Regulated expression and release of the IL-1 decoy receptor in human mononuclear phagocytes

Francesco Colotta, Simona Saccani, Judith G. Giri, Steven K. Dower, John E. Sims, Martino Introna, Alberto Mantovani

Research output: Contribution to journalArticlepeer-review

Abstract

The aim of this study was to investigate the expression and release of the IL-1 type II decoy receptor (R) in mononuclear phagocytes, which play a central role in immune and chronic inflammatory reactions. Human monocytes expressed both type I and type II R transcripts, the latter being two- to threefold more represented. By cross-linking and Ab blocking, the predominant surface IL-1-binding molecule was the decoy RII. IL-4, IL-13, and dexamethasone induced RI and RII transcripts and augmented the number of IL- 1-binding sites with no modification of K(d) values. The induced surface receptor was identified as the decoy RII. These stimuli induced the release of a soluble R with a m.w. of approximately 60 kDa, of which N-glycosylation contributed 22 kDa compared with 45 kDa released from polymorphonuclear leukocytes, of which N-glycosylation contributed 15 kDa. IL-13 and dexamethasone induced a release of 24 ng/ml/2 x 107 cells (from 8.7 to 43.2 ng/ml) and 25.6 ng/ml/2 x 107 cells (from 9.7 to 36.8 ng/ml) of decoy RII in 18 h, respectively (six donors). Thus, for instance, IL-13-treated (18 h) cells expressed 3.5 x 103 sites/cell and released 12 x 103 decoy RII/cell. The released decoy RII from monocytes bound IL-1α and IL-1 receptor antagonist 30- and 2-fold less avidly than IL-1β, respectively. In vitro- matured, monocyte-derived macrophages showed higher levels of surface expression and release of the IL-1 decoy RII. The results show that, on exposure to diverse molecules with anti-inflammatory properties, mononuclear phagocytes express and release copious amounts of a novel version of the soluble IL-1 decoy RII.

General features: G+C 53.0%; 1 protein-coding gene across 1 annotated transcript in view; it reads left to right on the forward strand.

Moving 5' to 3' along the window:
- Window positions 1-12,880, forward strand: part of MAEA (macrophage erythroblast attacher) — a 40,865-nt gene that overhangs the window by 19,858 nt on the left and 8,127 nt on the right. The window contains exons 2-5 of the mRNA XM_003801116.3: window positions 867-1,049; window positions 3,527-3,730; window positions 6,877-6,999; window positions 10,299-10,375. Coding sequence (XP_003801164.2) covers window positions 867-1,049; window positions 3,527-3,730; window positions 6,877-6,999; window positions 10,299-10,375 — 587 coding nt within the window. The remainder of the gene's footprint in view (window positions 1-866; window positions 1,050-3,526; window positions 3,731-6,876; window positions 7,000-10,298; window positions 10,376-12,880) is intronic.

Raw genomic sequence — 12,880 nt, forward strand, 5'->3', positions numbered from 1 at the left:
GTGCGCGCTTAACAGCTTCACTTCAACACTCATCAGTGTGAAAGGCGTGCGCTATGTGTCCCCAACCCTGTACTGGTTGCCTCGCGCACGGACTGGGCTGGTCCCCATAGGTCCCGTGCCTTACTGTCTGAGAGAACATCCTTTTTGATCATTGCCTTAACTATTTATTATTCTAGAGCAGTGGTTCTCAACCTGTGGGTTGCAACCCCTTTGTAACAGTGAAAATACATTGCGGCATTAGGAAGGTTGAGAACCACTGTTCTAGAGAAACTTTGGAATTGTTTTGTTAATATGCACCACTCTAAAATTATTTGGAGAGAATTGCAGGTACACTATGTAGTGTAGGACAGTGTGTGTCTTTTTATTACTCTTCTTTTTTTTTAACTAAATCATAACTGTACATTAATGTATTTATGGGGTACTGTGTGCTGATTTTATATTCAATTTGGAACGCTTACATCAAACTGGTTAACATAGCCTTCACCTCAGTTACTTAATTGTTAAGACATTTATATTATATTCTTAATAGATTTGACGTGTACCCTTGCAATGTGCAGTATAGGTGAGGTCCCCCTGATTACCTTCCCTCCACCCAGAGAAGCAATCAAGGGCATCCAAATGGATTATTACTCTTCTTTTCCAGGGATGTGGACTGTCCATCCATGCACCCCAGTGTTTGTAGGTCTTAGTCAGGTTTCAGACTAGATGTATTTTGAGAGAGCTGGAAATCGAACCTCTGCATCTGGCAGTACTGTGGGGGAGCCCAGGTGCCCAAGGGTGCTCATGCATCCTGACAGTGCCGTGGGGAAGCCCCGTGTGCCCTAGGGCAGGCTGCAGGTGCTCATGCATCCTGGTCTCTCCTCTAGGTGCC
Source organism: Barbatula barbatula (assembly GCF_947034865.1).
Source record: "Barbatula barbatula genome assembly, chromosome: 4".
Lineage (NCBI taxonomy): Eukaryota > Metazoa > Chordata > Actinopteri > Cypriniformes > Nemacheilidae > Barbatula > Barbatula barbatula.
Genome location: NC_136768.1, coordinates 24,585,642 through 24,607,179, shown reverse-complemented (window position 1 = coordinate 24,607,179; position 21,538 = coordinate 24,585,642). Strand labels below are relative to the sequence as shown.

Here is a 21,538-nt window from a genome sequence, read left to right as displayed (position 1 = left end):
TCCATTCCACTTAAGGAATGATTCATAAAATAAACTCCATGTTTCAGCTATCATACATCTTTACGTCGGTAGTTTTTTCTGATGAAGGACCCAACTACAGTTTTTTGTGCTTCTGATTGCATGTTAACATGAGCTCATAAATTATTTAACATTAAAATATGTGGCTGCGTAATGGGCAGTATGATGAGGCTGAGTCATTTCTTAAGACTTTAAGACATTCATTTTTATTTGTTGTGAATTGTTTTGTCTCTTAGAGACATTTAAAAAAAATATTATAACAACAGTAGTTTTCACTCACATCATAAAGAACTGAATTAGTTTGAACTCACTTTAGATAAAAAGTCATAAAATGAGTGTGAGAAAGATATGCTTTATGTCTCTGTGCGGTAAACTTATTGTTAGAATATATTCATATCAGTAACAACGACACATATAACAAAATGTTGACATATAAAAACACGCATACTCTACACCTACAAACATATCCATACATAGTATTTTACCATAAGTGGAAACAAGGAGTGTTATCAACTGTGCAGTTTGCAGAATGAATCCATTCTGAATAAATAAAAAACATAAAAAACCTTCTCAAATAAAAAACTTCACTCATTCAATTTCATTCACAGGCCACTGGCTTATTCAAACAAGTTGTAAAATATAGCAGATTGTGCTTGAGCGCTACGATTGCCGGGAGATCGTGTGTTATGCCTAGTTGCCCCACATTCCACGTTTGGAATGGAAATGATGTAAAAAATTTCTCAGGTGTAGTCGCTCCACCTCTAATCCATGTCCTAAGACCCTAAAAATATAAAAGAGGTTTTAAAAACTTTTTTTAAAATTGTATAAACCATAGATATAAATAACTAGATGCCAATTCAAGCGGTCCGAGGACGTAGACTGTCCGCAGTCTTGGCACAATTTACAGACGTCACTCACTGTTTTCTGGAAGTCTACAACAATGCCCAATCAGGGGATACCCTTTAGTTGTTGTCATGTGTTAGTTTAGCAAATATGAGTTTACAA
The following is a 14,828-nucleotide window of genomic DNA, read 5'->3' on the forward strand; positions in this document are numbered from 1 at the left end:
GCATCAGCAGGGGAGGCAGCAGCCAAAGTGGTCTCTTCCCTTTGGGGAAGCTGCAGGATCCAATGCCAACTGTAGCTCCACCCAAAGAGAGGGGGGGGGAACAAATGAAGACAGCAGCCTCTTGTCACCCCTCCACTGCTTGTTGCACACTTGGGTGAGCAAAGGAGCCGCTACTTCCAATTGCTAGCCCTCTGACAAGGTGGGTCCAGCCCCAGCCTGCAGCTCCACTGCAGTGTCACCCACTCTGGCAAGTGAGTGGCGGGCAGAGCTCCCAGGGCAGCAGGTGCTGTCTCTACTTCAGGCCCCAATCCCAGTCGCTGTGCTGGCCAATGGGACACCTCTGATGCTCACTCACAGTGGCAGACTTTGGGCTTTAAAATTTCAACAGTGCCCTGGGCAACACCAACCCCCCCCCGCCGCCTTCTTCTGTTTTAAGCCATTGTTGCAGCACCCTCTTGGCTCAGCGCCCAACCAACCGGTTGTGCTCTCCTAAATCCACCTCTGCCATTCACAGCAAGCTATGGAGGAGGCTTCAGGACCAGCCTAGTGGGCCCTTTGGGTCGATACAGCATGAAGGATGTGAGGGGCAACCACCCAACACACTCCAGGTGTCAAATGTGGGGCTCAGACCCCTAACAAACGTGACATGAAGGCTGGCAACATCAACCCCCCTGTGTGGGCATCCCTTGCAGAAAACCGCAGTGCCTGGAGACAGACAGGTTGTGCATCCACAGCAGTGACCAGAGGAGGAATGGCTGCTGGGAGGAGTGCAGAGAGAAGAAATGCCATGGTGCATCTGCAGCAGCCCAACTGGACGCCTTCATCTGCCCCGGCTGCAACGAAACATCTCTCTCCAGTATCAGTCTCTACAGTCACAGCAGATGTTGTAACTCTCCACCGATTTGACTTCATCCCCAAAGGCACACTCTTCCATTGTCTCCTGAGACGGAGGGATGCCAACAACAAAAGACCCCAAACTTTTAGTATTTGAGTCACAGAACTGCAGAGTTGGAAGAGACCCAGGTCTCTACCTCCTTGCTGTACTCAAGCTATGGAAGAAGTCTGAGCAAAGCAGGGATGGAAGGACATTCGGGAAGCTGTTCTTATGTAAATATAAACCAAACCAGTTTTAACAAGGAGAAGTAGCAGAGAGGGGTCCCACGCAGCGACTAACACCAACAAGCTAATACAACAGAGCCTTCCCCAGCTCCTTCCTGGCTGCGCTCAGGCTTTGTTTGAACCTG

Original languageEnglish
Pages (from-to)2534-2541
Number of pages8
JournalJournal of Immunology
Volume156
Issue number7
Publication statusPublished - Apr 1 1996

ASJC Scopus subject areas

  • Immunology

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